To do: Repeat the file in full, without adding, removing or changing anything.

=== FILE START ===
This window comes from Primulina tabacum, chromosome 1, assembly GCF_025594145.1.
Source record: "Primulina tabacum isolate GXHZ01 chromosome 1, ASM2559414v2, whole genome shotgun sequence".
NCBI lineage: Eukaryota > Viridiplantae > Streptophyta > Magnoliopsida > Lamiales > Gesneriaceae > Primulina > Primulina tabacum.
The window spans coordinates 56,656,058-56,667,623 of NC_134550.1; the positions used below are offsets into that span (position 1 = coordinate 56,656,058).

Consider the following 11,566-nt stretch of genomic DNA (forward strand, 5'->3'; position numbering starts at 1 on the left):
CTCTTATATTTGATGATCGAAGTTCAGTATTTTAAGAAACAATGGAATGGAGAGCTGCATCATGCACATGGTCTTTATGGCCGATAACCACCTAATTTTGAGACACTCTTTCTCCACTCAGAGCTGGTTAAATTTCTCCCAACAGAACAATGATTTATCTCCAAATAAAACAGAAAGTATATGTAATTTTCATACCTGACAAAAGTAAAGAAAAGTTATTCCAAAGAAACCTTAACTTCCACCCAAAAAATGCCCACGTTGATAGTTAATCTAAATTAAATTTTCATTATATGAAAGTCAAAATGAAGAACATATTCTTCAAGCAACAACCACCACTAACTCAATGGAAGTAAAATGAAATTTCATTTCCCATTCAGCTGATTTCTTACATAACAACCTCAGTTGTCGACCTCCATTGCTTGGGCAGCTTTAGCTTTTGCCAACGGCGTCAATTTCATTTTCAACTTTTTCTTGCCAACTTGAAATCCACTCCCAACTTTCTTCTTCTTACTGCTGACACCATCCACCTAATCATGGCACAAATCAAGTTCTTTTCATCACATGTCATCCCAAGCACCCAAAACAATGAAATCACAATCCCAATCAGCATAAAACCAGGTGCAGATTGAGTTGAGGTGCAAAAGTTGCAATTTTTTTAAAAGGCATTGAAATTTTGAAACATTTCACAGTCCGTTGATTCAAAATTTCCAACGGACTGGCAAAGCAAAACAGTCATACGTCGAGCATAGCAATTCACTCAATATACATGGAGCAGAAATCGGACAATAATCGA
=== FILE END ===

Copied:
This window comes from Primulina tabacum, chromosome 1, assembly GCF_025594145.1.
Source record: "Primulina tabacum isolate GXHZ01 chromosome 1, ASM2559414v2, whole genome shotgun sequence".
NCBI lineage: Eukaryota > Viridiplantae > Streptophyta > Magnoliopsida > Lamiales > Gesneriaceae > Primulina > Primulina tabacum.
The window spans coordinates 56,656,058-56,667,623 of NC_134550.1; the positions used below are offsets into that span (position 1 = coordinate 56,656,058).

Consider the following 11,566-nt stretch of genomic DNA (forward strand, 5'->3'; position numbering starts at 1 on the left):
CTCTTATATTTGATGATCGAAGTTCAGTATTTTAAGAAACAATGGAATGGAGAGCTGCATCATGCACATGGTCTTTATGGCCGATAACCACCTAATTTTGAGACACTCTTTCTCCACTCAGAGCTGGTTAAATTTCTCCCAACAGAACAATGATTTATCTCCAAATAAAACAGAAAGTATATGTAATTTTCATACCTGACAAAAGTAAAGAAAAGTTATTCCAAAGAAACCTTAACTTCCACCCAAAAAATGCCCACGTTGATAGTTAATCTAAATTAAATTTTCATTATATGAAAGTCAAAATGAAGAACATATTCTTCAAGCAACAACCACCACTAACTCAATGGAAGTAAAATGAAATTTCATTTCCCATTCAGCTGATTTCTTACATAACAACCTCAGTTGTCGACCTCCATTGCTTGGGCAGCTTTAGCTTTTGCCAACGGCGTCAATTTCATTTTCAACTTTTTCTTGCCAACTTGAAATCCACTCCCAACTTTCTTCTTCTTACTGCTGACACCATCCACCTAATCATGGCACAAATCAAGTTCTTTTCATCACATGTCATCCCAAGCACCCAAAACAATGAAATCACAATCCCAATCAGCATAAAACCAGGTGCAGATTGAGTTGAGGTGCAAAAGTTGCAATTTTTTTAAAAGGCATTGAAATTTTGAAACATTTCACAGTCCGTTGATTCAAAATTTCCAACGGACTGGCAAAGCAAAACAGTCATACGTCGAGCATAGCAATTCACTCAATATACATGGAGCAGAAATCGGACAATAATCGA